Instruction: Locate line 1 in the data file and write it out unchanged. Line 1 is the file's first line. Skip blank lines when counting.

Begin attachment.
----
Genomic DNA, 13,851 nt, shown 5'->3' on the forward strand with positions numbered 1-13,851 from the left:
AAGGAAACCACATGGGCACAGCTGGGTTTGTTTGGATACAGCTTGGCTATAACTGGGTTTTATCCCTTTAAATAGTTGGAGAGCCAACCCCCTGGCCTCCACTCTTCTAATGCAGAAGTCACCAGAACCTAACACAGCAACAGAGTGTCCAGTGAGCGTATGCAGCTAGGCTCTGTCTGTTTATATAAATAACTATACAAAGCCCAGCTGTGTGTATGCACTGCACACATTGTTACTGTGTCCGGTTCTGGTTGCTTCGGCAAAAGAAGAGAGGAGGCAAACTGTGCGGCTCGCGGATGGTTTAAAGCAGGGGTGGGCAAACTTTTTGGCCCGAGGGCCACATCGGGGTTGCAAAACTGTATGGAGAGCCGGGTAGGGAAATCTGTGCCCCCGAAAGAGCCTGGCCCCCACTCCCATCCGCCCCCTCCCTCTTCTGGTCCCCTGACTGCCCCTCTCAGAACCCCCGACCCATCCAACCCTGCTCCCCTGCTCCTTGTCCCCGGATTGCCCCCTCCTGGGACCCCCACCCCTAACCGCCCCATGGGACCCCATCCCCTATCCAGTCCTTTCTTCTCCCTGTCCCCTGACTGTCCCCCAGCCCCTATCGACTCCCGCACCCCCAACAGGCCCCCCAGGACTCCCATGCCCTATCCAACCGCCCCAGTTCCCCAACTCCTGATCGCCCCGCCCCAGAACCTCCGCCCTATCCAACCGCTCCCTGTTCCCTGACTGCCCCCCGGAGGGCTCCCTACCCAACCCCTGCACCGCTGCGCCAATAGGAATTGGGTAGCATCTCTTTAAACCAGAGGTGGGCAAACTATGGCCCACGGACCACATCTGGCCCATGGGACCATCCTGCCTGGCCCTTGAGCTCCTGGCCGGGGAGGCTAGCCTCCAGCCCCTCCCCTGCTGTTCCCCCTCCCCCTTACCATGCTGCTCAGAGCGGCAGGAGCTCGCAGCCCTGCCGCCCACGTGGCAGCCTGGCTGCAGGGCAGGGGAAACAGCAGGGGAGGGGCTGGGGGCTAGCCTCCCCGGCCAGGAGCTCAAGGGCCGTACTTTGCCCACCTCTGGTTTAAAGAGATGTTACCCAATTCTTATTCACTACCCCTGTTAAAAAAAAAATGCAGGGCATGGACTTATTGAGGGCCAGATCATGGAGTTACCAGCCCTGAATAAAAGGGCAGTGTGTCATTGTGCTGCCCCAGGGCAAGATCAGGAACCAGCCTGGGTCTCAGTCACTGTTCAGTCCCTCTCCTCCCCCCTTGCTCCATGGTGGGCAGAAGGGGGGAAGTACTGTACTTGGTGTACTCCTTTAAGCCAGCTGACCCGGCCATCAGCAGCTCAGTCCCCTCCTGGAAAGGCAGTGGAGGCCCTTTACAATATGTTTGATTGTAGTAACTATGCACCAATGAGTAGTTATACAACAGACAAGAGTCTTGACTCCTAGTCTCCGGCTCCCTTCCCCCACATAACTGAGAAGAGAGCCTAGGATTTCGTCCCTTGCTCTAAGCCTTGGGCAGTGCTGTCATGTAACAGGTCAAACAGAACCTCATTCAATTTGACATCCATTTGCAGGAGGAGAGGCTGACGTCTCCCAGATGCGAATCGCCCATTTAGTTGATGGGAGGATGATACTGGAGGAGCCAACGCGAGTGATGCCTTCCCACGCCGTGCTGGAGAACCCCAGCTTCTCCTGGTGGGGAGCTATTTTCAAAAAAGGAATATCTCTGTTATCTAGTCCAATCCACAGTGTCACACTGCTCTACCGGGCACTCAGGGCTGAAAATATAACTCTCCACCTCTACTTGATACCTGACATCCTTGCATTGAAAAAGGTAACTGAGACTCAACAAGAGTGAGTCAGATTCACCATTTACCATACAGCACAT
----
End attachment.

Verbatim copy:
Genomic DNA, 13,851 nt, shown 5'->3' on the forward strand with positions numbered 1-13,851 from the left: